I think I have encountered it, ladies and gentlemen. My spirit animal. And what type of animal is it? Is it a dingo, a blue whale, a rare bird or a raw prawn? Well no. It is a duck. A very common native duck. Read more
August — lives in the moment, not for all time. And for holidays. Read more
Would it surprise you to learn, ladies and gentlemen, that Australia has the highest rate of deforestation in the developed world and that, although direct comparisons cannot be made. rates of land-clearing are on a par with Brazil? Land-clearing is accelerating the growth in Australia’s carbon emissions. Read more
I don’t know why my husband and I felt compelled to stop at the old cemetery on that fateful blustery day. Maybe it was our shared sense of impending doom. Maybe we were tempting fate. We certainly didn’t go there to take photos. So maybe it was intuition, a guiding hand. The power of the robin. He. Red-capped robin. Read more
July — Winter. Fade to red.
I am the first to admit that July almost always represents the winter of my soul (not discontent; that would be going too far). At this time of year my mind tends to dwell on the negative and by some unconscious impulse, I dress in mourning. This year my existential July crisis has been exacerbated by some serious hypoglycemia incidents that I have suffered, leaving me wondering each night whether this will be the time I don’t wake up in the morning. So I often don’t go to bed. That’s tiring and ineffective. My little dog also requires a full-time carer. (That’s another story. Also tiring).
You know that feeling when you are so tired that you think it wouldn’t be so bad if you died but, at the same time, you want to cling on to dear life because your family, friends and animals need you? It is a conundrum. (My apologies, ladies and gentlemen, this is turning out rather more solemn than I expected. Also, Martha Kennedy has written a blog like this recently. Bear with me.) By some other unconscious impulse, I seek sanctuary outdoors. Made glorious by the sun and wind. (Sorry. I couldn’t resist). What did I learn? Read more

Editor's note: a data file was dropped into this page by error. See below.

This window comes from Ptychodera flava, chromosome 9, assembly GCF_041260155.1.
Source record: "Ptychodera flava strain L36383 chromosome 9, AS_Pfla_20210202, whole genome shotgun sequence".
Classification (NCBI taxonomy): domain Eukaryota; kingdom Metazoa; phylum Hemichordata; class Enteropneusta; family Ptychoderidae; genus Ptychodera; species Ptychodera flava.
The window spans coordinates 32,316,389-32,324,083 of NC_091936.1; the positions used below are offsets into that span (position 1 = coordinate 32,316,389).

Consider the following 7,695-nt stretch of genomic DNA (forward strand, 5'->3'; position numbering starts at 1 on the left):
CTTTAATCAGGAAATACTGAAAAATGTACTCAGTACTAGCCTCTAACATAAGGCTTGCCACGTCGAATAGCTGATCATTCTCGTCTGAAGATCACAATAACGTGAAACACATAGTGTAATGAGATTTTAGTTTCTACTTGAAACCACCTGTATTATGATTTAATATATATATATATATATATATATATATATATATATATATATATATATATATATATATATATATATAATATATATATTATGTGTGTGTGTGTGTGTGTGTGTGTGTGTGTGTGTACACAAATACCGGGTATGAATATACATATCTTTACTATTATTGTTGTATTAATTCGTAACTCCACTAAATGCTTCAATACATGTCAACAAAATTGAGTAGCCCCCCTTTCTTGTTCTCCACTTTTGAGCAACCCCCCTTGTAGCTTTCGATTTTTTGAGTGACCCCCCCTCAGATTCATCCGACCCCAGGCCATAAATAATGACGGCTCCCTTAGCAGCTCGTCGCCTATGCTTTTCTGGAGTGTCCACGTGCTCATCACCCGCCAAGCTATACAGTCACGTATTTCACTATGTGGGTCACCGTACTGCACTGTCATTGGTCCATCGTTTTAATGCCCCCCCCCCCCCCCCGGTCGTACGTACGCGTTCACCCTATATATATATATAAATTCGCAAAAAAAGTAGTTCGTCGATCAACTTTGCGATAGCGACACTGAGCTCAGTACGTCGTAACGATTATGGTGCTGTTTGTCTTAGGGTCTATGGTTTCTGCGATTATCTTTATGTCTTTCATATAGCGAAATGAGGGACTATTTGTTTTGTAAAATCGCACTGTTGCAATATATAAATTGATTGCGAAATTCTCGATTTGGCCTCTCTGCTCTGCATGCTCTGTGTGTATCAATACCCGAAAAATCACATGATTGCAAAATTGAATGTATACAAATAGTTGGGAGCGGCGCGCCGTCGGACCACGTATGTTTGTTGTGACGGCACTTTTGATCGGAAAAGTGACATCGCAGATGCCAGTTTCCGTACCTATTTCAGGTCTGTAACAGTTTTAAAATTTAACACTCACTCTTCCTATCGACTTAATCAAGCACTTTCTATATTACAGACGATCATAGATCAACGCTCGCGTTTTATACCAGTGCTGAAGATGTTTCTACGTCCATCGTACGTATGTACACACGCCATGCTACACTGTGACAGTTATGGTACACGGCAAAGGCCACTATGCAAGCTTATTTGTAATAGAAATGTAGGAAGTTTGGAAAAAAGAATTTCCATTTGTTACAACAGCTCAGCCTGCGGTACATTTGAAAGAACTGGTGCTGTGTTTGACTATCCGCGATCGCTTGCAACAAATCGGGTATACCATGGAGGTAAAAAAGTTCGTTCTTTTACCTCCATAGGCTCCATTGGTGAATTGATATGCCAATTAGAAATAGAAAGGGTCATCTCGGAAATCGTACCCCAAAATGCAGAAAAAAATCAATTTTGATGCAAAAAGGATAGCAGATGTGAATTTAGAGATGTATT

As usual, ladies and gentlemen, I have far too many photos for my forthcoming July Changing Seasons post. This is fortunate as I think this little bird, the weebill, that my True Love and I managed to photograph on a recent outing, deserves its own post. Read more
When I first started blogging, I realised I had to take some photos to accompany my words. Now, after nearly two years of blogging (how is that possible?), I search for words to accompany my photos. This blogging business has also re-ignited my True Love’s passion for his own photography. He hasn’t been this happy in a long time. Maybe we will find what we are looking for someday. Read more
Ladies and gentlemen, words cannot express how excited I was to see my first female red-capped robin recently. Red-capped robins (Petroica goodenovii) are uncommon breeding visitors to the Canberra region (Australia). I’ve only ever seen one male. And, we had the camera with us! Wonders never cease. Read more
There are around 120 species of crow-like birds in the family Corvidae. In Australia, there are five species, including the Australian Raven (Corvus coronoides). I just love to observe these beautiful and intelligent birds. Read more